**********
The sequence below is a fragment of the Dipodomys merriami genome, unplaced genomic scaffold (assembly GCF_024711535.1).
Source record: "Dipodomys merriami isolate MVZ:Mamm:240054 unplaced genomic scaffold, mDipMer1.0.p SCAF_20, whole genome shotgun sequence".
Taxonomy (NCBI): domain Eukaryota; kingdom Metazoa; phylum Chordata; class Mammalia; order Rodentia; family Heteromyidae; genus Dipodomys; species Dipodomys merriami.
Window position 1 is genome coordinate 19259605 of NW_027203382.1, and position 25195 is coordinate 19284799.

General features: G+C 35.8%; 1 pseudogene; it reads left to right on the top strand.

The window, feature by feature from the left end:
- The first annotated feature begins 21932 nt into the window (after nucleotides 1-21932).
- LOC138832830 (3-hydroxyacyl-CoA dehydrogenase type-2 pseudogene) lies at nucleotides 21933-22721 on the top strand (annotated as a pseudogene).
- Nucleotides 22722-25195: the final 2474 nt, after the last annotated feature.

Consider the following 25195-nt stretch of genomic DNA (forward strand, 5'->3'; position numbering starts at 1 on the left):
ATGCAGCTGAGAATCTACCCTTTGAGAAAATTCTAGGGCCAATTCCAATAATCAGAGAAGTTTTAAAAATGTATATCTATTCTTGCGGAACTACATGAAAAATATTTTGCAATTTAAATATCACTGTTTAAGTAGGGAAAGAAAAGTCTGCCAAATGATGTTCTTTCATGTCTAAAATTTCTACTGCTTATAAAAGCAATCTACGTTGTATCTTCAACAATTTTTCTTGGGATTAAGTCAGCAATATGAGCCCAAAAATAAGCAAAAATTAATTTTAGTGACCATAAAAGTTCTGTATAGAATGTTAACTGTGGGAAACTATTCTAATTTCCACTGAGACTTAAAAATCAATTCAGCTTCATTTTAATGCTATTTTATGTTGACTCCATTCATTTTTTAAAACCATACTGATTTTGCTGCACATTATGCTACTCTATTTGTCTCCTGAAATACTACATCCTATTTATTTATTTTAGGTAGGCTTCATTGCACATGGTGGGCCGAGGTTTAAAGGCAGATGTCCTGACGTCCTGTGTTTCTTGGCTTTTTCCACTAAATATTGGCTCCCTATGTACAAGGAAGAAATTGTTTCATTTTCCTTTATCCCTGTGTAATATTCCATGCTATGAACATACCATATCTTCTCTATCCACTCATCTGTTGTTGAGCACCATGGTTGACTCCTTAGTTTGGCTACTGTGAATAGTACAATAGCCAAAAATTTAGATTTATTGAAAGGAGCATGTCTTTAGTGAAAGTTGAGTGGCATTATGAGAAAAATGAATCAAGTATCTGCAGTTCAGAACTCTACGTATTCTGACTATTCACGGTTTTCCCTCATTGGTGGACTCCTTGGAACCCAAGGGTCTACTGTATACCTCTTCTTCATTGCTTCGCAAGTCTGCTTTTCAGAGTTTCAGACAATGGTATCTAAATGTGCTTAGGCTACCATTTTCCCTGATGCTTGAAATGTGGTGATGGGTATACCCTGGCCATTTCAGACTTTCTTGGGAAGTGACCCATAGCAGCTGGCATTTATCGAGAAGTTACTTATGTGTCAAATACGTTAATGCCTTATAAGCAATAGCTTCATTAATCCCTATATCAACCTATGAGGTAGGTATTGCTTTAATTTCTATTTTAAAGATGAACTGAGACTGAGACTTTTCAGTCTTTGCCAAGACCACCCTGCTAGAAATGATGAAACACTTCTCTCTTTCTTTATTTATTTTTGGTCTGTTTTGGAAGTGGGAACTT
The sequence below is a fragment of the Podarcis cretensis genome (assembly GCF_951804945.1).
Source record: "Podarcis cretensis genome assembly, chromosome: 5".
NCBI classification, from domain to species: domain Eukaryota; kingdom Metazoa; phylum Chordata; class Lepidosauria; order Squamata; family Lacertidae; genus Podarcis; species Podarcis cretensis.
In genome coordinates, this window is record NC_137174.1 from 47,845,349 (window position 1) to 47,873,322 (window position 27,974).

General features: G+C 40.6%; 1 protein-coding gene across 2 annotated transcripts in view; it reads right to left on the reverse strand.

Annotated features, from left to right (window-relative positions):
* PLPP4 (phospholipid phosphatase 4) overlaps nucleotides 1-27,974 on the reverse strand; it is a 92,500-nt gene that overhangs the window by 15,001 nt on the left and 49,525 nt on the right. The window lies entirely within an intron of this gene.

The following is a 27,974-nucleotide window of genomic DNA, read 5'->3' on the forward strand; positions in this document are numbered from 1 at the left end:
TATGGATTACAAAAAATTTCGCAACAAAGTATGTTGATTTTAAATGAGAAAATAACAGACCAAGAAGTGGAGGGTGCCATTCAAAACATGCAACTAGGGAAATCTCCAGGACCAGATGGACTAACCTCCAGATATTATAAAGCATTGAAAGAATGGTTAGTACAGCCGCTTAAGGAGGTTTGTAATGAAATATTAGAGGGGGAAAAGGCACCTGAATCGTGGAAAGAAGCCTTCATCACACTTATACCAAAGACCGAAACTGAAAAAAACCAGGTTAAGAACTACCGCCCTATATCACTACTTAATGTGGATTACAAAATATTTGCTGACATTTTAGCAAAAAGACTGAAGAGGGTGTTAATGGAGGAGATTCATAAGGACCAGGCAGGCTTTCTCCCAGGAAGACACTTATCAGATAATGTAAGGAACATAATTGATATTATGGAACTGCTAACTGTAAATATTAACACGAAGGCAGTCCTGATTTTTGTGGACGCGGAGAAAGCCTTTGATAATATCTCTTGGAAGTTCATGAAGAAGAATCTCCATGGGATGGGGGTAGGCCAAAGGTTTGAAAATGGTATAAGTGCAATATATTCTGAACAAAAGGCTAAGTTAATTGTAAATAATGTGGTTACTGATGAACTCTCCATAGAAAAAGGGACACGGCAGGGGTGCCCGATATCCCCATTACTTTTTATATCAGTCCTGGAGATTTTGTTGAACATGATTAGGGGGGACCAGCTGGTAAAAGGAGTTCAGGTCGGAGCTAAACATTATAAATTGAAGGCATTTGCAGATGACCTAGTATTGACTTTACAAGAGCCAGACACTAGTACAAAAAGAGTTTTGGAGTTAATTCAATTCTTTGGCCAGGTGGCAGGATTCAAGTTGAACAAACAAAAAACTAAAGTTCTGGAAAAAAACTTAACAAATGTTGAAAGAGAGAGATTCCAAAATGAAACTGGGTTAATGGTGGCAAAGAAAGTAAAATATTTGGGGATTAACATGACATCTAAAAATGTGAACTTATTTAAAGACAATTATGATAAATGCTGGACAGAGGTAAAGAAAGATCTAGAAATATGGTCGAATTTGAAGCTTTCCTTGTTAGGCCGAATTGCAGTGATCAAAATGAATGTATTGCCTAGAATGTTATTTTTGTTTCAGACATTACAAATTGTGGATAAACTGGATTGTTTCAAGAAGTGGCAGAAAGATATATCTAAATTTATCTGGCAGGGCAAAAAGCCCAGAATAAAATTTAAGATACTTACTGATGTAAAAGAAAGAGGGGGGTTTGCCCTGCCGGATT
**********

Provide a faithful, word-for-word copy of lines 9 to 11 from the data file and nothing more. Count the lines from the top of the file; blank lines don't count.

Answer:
- Nucleotides 22722-25195: the final 2474 nt, after the last annotated feature.

Consider the following 25195-nt stretch of genomic DNA (forward strand, 5'->3'; position numbering starts at 1 on the left):
ATGCAGCTGAGAATCTACCCTTTGAGAAAATTCTAGGGCCAATTCCAATAATCAGAGAAGTTTTAAAAATGTATATCTATTCTTGCGGAACTACATGAAAAATATTTTGCAATTTAAATATCACTGTTTAAGTAGGGAAAGAAAAGTCTGCCAAATGATGTTCTTTCATGTCTAAAATTTCTACTGCTTATAAAAGCAATCTACGTTGTATCTTCAACAATTTTTCTTGGGATTAAGTCAGCAATATGAGCCCAAAAATAAGCAAAAATTAATTTTAGTGACCATAAAAGTTCTGTATAGAATGTTAACTGTGGGAAACTATTCTAATTTCCACTGAGACTTAAAAATCAATTCAGCTTCATTTTAATGCTATTTTATGTTGACTCCATTCATTTTTTAAAACCATACTGATTTTGCTGCACATTATGCTACTCTATTTGTCTCCTGAAATACTACATCCTATTTATTTATTTTAGGTAGGCTTCATTGCACATGGTGGGCCGAGGTTTAAAGGCAGATGTCCTGACGTCCTGTGTTTCTTGGCTTTTTCCACTAAATATTGGCTCCCTATGTACAAGGAAGAAATTGTTTCATTTTCCTTTATCCCTGTGTAATATTCCATGCTATGAACATACCATATCTTCTCTATCCACTCATCTGTTGTTGAGCACCATGGTTGACTCCTTAGTTTGGCTACTGTGAATAGTACAATAGCCAAAAATTTAGATTTATTGAAAGGAGCATGTCTTTAGTGAAAGTTGAGTGGCATTATGAGAAAAATGAATCAAGTATCTGCAGTTCAGAACTCTACGTATTCTGACTATTCACGGTTTTCCCTCATTGGTGGACTCCTTGGAACCCAAGGGTCTACTGTATACCTCTTCTTCATTGCTTCGCAAGTCTGCTTTTCAGAGTTTCAGACAATGGTATCTAAATGTGCTTAGGCTACCATTTTCCCTGATGCTTGAAATGTGGTGATGGGTATACCCTGGCCATTTCAGACTTTCTTGGGAAGTGACCCATAGCAGCTGGCATTTATCGAGAAGTTACTTATGTGTCAAATACGTTAATGCCTTATAAGCAATAGCTTCATTAATCCCTATATCAACCTATGAGGTAGGTATTGCTTTAATTTCTATTTTAAAGATGAACTGAGACTGAGACTTTTCAGTCTTTGCCAAGACCACCCTGCTAGAAATGATGAAACACTTCTCTCTTTCTTTATTTATTTTTGGTCTGTTTTGGAAGTGGGAACTT